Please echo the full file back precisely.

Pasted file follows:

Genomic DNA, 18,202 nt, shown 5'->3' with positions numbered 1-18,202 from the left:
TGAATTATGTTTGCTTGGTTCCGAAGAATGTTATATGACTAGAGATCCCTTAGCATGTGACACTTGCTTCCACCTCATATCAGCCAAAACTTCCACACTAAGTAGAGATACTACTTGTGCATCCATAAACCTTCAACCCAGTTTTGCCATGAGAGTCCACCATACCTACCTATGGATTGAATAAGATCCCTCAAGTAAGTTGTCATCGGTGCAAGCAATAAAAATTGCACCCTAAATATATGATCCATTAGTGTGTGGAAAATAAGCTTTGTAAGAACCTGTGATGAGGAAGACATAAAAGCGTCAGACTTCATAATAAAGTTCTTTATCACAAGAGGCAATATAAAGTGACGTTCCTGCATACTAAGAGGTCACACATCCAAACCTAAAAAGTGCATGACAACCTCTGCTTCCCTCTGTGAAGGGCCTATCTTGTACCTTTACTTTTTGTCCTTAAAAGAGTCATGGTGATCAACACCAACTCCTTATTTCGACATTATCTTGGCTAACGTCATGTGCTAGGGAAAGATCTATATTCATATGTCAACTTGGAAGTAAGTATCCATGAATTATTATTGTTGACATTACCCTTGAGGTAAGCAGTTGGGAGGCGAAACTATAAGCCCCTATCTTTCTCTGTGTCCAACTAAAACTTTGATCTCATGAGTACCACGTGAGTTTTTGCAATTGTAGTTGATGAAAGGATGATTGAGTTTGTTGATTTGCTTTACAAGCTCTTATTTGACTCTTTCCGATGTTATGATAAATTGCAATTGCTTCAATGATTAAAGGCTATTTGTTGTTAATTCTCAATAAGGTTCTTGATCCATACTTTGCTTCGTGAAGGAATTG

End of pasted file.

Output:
Genomic DNA, 18,202 nt, shown 5'->3' with positions numbered 1-18,202 from the left:
TGAATTATGTTTGCTTGGTTCCGAAGAATGTTATATGACTAGAGATCCCTTAGCATGTGACACTTGCTTCCACCTCATATCAGCCAAAACTTCCACACTAAGTAGAGATACTACTTGTGCATCCATAAACCTTCAACCCAGTTTTGCCATGAGAGTCCACCATACCTACCTATGGATTGAATAAGATCCCTCAAGTAAGTTGTCATCGGTGCAAGCAATAAAAATTGCACCCTAAATATATGATCCATTAGTGTGTGGAAAATAAGCTTTGTAAGAACCTGTGATGAGGAAGACATAAAAGCGTCAGACTTCATAATAAAGTTCTTTATCACAAGAGGCAATATAAAGTGACGTTCCTGCATACTAAGAGGTCACACATCCAAACCTAAAAAGTGCATGACAACCTCTGCTTCCCTCTGTGAAGGGCCTATCTTGTACCTTTACTTTTTGTCCTTAAAAGAGTCATGGTGATCAACACCAACTCCTTATTTCGACATTATCTTGGCTAACGTCATGTGCTAGGGAAAGATCTATATTCATATGTCAACTTGGAAGTAAGTATCCATGAATTATTATTGTTGACATTACCCTTGAGGTAAGCAGTTGGGAGGCGAAACTATAAGCCCCTATCTTTCTCTGTGTCCAACTAAAACTTTGATCTCATGAGTACCACGTGAGTTTTTGCAATTGTAGTTGATGAAAGGATGATTGAGTTTGTTGATTTGCTTTACAAGCTCTTATTTGACTCTTTCCGATGTTATGATAAATTGCAATTGCTTCAATGATTAAAGGCTATTTGTTGTTAATTCTCAATAAGGTTCTTGATCCATACTTTGCTTCGTGAAGGAATTG